- Presented by Brunet-García

Why Authentic Storytelling Is So Critical in Healthcare

Inside Brunet-García's 'Out Loud' campaign about HIV and female sexuality

This story is part of a series of interviews with 2022 Clio Health supporting partners about the evolution of healthcare marketing. See more articles from the series here.

Muse: What is your guiding philosophy or approach to creating healthcare marketing that makes a difference for clients and the world at large?

Aerien Mull, VP of creative at Brunet-García: I believe health marketing shouldn't feel like health marketing. My recipe for impactful communication and campaigns is to connect core strategic truth with cultural resonance. As a creative agency partner, we need to move beyond being limited by the client's messaging goals and connect the results they desire with the passions and interests of our audience in a purposeful and pertinent way.

At my agency Brunet-García, we believe in the power of storytelling, so we often tackle big health challenges with a personal approach. There isn't much more powerful than universal truth revealed through the authentic voice or image of the people and communities we are trying to affect.

Describe a recent campaign that embodied that approach.

We recently completed "Out Loud" for the U.S. Department of Health and Human Services for National Women and Girls HIV Awareness Day. Research told us that both women and healthcare providers were hesitant to have conversations surrounding the topic due to stigma surrounding HIV and female sexuality, furthering a lack of conversation and awareness on the topic. However, after speaking with our audience, we learned that a critical barrier to opening up about an HIV status started with intimate conversations closer to home—with their partners and loved ones.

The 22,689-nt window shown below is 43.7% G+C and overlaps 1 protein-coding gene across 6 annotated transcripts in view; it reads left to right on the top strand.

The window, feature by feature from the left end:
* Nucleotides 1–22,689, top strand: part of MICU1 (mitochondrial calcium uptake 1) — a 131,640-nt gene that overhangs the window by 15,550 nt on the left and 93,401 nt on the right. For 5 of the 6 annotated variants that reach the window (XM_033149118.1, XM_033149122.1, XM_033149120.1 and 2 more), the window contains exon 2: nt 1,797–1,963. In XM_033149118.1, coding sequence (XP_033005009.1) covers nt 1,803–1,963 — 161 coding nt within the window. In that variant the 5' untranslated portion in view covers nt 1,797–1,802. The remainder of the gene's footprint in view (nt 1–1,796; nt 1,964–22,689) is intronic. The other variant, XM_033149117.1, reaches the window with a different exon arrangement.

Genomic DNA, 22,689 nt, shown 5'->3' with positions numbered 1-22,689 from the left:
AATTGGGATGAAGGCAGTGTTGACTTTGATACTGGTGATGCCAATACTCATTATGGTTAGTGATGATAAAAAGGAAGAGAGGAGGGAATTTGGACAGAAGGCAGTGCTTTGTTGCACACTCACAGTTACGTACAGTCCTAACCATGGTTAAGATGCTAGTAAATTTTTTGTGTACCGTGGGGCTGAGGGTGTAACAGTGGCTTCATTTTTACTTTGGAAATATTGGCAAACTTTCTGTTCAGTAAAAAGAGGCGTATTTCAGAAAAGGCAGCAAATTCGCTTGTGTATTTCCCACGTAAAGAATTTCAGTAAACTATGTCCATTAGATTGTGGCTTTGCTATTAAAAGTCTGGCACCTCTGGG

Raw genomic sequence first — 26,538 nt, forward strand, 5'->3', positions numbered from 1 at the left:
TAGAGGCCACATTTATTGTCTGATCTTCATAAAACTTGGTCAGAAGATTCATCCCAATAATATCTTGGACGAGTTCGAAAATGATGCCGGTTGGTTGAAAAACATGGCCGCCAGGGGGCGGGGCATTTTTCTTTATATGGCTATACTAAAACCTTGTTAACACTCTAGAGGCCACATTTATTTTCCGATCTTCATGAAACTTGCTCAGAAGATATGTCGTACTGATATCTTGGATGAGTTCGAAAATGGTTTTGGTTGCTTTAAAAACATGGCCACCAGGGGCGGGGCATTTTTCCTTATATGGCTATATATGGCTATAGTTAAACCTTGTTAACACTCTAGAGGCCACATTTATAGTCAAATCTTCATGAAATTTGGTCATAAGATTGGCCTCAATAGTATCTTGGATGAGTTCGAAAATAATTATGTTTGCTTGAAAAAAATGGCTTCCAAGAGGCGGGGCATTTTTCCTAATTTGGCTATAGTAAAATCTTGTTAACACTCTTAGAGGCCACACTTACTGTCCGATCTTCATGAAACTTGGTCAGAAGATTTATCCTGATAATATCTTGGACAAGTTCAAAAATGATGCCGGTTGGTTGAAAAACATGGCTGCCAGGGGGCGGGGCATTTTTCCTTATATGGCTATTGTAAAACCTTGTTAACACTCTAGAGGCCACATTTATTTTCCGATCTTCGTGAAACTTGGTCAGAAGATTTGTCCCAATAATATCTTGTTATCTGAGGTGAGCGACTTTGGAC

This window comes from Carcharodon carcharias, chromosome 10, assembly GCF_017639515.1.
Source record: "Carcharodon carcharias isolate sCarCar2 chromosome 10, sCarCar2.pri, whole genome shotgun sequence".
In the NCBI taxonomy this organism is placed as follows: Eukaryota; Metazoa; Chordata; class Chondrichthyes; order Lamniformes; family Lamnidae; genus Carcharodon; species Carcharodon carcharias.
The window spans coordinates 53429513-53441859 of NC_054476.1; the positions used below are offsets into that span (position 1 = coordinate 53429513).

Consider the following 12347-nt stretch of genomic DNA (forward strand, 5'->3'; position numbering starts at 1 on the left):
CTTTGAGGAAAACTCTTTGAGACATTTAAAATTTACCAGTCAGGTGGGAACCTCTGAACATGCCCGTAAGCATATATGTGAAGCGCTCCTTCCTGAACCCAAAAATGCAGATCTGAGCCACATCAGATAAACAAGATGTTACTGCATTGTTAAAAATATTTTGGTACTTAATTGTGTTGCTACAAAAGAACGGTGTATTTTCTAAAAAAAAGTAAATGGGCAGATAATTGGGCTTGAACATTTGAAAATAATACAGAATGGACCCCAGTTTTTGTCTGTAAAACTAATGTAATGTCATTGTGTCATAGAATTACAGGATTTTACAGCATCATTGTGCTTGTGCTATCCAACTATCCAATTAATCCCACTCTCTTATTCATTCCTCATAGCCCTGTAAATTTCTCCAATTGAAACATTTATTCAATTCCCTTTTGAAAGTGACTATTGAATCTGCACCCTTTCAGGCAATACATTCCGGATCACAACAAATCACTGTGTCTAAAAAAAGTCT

We worked with Ebony Payne-English, an HIV survivor, poet and activist, to craft a spoken-word poem based on her experience coming out as a long-term HIV survivor and the daily implications it has in her life and relationships. Her lived experience was able to shine a light on what is often not said out loud—those living with HIV are worthy of love and true intimacy is possible, no matter your status. We used her descriptions surrounding her various emotional states as she worked towards self-acceptance to craft our visual scenery and art direction throughout the video. Through authentic storytelling, we were able to take a taboo topic—sex and HIV—and create unexpected content that was able to pass audience testing and clearance processes at multiple federal agencies virtually untouched and resonate powerfully with our audience.

Out Loud With Ebony Payne-English
What excites you most about the future of health marketing, and how are you preparing for that future?

Over the past decade, we have seen social purpose as it relates to health, safety and wellness seep into the cultural and brand zeitgeist in an overwhelming way. Companies that seek loyal customers need to stand for something beyond themselves that connects with a vision of a better world. As a social purpose agency founded around 20 years ago on those principles, it's exciting to see the bar being raised in that regard. We finally are at a point where health equity also seems to be part of that equation.

We are actively engaging with our clients to implement health equity principles such as inclusive people-first language across communications, but it takes both internal and external education. We are providing staff training surrounding these principles and their importance, working with our research and communication teams to help build awareness though thought leadership, and providing tools and support to our clients as they work with their communities to build inspirational, informed campaigns.

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